FLYING Magazine

On-demand private aviation company Wheels Up (NYSE: UP) reported third-quarter revenue of $420.4 million, a 39 percent increase over the same period last year, which it attributes to strong customer demand amid its embattled stock price.

“Our strong foundation, with an iconic brand and large base of loyal customers, helped drive another record revenue performance in the third quarter. It further reinforces the strength of our demand, even in this uncertain macroeconomic environment,” Kenny Dichter, Wheels Up chairman and CEO, said in an investor statement. 

Since going public via a SPAC-IPO last summer, Wheels Up’s share price, however, has slumped in the public markets amid questions about its addressable market and profitability.

This quarter, the company said the number of people enrolled as members for its private aviation product offering grew to 12,688, up 12 percent over the same time last year. It also said the number of live flight legs grew to 21,025, compared to 19,714 during the third quarter of 2021. Consistent with the broad demand for private aviation travel this year, Wheels Up said year-to-date, its prepaid block sales of $658.7 million were up 85 percent compared to the $356.9 million it registered last year.

READ MORE: Wheels Up and ATP Partner To Create Pilot Pipeline Program

Path to Profitability

While revenue seems strong, the company is still searching for profitability. It is taking measures, like cutting costs, streamlining operations across the organization, and accelerating its digital infrastructure, in an effort to turn a profit by 2024, according to company officials.

“The largest contributor to our profit improvement will come from operational improvements as well as our technology initiatives,” said Wheels Up chief financial officer Todd Smith during an earnings call Wednesday evening. Smith said the specific things the company is focused on to improve profitability include improving dispatch and maintenance availability and consolidating operations through an operation center it plans to build in Atlanta.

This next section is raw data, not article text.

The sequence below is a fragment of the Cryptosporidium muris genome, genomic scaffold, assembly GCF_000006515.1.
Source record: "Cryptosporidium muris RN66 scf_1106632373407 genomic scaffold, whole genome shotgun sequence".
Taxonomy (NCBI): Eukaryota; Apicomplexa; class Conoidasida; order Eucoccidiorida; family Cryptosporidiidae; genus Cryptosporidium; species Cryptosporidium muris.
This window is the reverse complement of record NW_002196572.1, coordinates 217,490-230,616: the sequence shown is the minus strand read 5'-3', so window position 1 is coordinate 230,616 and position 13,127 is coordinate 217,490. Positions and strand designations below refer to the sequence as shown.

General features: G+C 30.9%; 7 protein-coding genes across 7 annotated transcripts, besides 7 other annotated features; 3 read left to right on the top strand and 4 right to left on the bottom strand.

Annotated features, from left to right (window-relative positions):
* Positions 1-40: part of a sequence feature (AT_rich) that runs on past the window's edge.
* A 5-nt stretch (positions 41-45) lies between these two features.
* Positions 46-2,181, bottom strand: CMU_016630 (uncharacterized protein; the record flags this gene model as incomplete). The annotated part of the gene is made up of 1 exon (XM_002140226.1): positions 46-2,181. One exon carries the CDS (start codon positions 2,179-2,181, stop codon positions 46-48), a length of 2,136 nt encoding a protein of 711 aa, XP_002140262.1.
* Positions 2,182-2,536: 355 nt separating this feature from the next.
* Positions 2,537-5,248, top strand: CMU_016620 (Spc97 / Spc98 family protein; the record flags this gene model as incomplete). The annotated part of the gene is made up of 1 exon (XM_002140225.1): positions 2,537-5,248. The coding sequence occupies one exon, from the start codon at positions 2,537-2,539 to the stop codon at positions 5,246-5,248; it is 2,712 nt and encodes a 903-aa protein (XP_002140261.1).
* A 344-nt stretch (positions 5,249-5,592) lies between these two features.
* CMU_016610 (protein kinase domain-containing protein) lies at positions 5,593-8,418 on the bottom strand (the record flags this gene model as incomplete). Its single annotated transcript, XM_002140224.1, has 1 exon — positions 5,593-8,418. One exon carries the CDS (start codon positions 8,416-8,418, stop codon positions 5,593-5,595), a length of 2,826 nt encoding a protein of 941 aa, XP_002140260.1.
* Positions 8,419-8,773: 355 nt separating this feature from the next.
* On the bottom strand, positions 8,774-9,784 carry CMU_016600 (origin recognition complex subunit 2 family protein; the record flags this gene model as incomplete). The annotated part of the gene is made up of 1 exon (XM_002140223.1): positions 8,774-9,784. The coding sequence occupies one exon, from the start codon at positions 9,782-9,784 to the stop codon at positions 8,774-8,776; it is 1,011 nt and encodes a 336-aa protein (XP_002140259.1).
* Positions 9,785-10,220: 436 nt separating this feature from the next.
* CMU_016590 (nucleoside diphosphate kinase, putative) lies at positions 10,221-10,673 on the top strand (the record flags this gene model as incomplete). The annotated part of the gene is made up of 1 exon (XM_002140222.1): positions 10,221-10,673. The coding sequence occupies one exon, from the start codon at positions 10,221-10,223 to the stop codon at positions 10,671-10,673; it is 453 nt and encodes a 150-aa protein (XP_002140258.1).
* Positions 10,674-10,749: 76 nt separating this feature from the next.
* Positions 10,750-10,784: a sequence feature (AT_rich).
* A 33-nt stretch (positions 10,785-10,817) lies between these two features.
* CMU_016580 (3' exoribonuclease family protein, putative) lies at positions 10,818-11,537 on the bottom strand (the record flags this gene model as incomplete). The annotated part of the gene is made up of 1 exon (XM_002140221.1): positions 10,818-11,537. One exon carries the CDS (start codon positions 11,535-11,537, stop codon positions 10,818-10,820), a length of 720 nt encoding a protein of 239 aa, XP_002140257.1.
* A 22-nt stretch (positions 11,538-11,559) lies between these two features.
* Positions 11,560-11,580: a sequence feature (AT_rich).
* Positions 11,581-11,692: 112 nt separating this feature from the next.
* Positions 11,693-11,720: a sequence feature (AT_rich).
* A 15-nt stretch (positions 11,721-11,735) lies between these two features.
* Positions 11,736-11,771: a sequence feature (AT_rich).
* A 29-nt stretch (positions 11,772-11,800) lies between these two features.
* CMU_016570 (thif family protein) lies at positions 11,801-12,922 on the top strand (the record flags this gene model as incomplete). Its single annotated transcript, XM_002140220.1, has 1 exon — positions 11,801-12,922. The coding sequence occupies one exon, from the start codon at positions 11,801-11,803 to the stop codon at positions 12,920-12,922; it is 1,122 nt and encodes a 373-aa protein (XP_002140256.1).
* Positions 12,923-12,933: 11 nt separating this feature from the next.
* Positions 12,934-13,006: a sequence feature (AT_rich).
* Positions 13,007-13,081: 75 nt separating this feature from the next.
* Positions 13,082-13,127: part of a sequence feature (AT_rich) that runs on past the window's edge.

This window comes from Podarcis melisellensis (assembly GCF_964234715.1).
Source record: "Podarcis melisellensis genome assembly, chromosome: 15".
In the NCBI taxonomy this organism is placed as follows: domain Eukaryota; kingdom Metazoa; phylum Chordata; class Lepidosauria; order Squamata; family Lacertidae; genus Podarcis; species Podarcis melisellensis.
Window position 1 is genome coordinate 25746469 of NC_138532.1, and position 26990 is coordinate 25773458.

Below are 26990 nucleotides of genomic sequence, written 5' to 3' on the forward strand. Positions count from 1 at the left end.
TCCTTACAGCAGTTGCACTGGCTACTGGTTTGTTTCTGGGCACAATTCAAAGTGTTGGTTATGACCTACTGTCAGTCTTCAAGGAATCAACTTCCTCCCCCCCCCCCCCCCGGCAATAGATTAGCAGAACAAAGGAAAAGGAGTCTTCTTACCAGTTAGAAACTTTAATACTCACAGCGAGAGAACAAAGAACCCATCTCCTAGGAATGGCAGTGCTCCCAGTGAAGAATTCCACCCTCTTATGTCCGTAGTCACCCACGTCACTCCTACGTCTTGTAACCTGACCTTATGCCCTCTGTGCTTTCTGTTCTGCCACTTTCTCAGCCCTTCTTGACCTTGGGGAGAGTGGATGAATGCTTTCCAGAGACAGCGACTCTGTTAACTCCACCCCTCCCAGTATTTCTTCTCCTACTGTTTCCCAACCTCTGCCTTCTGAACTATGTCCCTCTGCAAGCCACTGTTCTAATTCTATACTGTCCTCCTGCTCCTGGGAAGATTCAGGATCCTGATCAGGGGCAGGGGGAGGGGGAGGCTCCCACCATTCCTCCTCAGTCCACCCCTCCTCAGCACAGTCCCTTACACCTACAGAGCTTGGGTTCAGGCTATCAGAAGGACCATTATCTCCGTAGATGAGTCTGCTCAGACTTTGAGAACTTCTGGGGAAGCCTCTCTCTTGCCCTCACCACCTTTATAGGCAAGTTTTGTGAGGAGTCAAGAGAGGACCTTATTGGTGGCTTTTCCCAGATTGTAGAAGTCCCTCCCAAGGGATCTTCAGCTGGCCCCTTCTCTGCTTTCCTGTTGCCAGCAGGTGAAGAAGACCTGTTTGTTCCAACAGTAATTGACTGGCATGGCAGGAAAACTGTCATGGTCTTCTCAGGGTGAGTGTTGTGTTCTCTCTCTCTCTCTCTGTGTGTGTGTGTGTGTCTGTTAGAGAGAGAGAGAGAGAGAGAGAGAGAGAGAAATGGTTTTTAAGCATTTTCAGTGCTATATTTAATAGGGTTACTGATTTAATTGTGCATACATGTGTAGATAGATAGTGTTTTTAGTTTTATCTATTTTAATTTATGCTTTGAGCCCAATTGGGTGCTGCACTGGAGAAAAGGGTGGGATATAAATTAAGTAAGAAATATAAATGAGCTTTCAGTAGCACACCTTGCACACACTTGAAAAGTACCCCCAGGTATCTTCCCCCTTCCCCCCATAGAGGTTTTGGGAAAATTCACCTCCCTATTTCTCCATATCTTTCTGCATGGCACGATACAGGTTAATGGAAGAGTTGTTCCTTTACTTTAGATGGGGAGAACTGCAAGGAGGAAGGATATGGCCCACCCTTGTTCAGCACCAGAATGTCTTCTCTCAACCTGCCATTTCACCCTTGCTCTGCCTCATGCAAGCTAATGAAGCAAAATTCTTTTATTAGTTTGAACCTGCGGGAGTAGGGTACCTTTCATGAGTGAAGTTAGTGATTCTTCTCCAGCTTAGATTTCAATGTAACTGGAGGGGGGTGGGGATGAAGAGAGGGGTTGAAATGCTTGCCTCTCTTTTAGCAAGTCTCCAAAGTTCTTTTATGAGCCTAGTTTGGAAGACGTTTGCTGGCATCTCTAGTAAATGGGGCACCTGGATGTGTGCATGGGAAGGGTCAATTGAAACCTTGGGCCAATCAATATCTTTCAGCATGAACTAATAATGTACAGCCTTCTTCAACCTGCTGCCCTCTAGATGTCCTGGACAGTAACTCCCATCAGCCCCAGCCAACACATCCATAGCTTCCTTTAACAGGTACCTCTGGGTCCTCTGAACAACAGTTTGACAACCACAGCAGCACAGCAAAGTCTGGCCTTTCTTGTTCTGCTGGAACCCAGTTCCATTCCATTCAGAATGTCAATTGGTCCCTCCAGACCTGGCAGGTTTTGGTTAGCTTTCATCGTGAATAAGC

Of course, a big part of that includes hiring pilots. During the summer, Wheels Up announced separate partnerships with Delta Air Lines and ATP Flight School to improve its pilot pipeline.

READ MORE: Delta Air Lines and Wheels Up Partner to Expand Pilot Pipeline Program

Training Backlog 

“On the hiring side, we have exceeded our pilot hiring goals over the past year, with over 450 pilots hired year to date,” Smith said. However, a training backlog is hurting the company’s growth efforts, he said.

“While we believe our pilot hiring is going well, training continues to be a bottleneck for the entire industry, with it often taking up to 90 days for a pilot to get the required simulator time to enter service after they have been hired,” he said.

To help with that, Smith said Wheels Up was doing all it could to secure more simulator availability to quickly onboard its pilots.

Those challenges contributed to the increasing net quarterly loss of $86.8 million, up from a loss of $59.5 million the company mounted last year. Supply chain constraints, inflationary pressures, and technological investments also ate into earnings. 

Looking ahead, Smith told investors that the company would look for ways to tighten expenses to reduce overhead costs, focus more on marketing and advertising, and consolidate some activities. He also said improving their financial position would come through hiring and headcount freezes, reduced internal travel, and some headcount reductions. 

The post Wheels Up Outlines Path to Profitability After Another Quarterly Loss appeared first on FLYING Magazine.

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